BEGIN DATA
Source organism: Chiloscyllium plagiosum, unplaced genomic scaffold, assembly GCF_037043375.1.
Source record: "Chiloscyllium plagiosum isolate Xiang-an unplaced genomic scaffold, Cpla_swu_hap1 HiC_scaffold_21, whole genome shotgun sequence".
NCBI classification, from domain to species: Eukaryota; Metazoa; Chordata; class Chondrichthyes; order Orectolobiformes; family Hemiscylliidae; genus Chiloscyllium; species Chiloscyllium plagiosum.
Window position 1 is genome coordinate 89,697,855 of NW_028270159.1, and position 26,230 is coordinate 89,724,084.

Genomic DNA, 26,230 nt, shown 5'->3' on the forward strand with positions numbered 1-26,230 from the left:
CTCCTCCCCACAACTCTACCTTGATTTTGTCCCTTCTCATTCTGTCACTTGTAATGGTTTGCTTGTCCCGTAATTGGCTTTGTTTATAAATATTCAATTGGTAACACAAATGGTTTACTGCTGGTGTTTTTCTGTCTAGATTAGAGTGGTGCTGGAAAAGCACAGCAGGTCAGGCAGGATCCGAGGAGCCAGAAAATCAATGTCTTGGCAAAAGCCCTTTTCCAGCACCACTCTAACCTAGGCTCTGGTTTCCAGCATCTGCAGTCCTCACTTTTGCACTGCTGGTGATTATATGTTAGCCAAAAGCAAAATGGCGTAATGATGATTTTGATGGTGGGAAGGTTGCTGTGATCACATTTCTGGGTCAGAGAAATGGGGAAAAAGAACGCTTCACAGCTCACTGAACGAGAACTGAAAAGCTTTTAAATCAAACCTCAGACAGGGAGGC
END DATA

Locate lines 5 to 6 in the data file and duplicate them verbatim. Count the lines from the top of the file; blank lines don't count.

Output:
Genomic DNA, 26,230 nt, shown 5'->3' on the forward strand with positions numbered 1-26,230 from the left:
CTCCTCCCCACAACTCTACCTTGATTTTGTCCCTTCTCATTCTGTCACTTGTAATGGTTTGCTTGTCCCGTAATTGGCTTTGTTTATAAATATTCAATTGGTAACACAAATGGTTTACTGCTGGTGTTTTTCTGTCTAGATTAGAGTGGTGCTGGAAAAGCACAGCAGGTCAGGCAGGATCCGAGGAGCCAGAAAATCAATGTCTTGGCAAAAGCCCTTTTCCAGCACCACTCTAACCTAGGCTCTGGTTTCCAGCATCTGCAGTCCTCACTTTTGCACTGCTGGTGATTATATGTTAGCCAAAAGCAAAATGGCGTAATGATGATTTTGATGGTGGGAAGGTTGCTGTGATCACATTTCTGGGTCAGAGAAATGGGGAAAAAGAACGCTTCACAGCTCACTGAACGAGAACTGAAAAGCTTTTAAATCAAACCTCAGACAGGGAGGC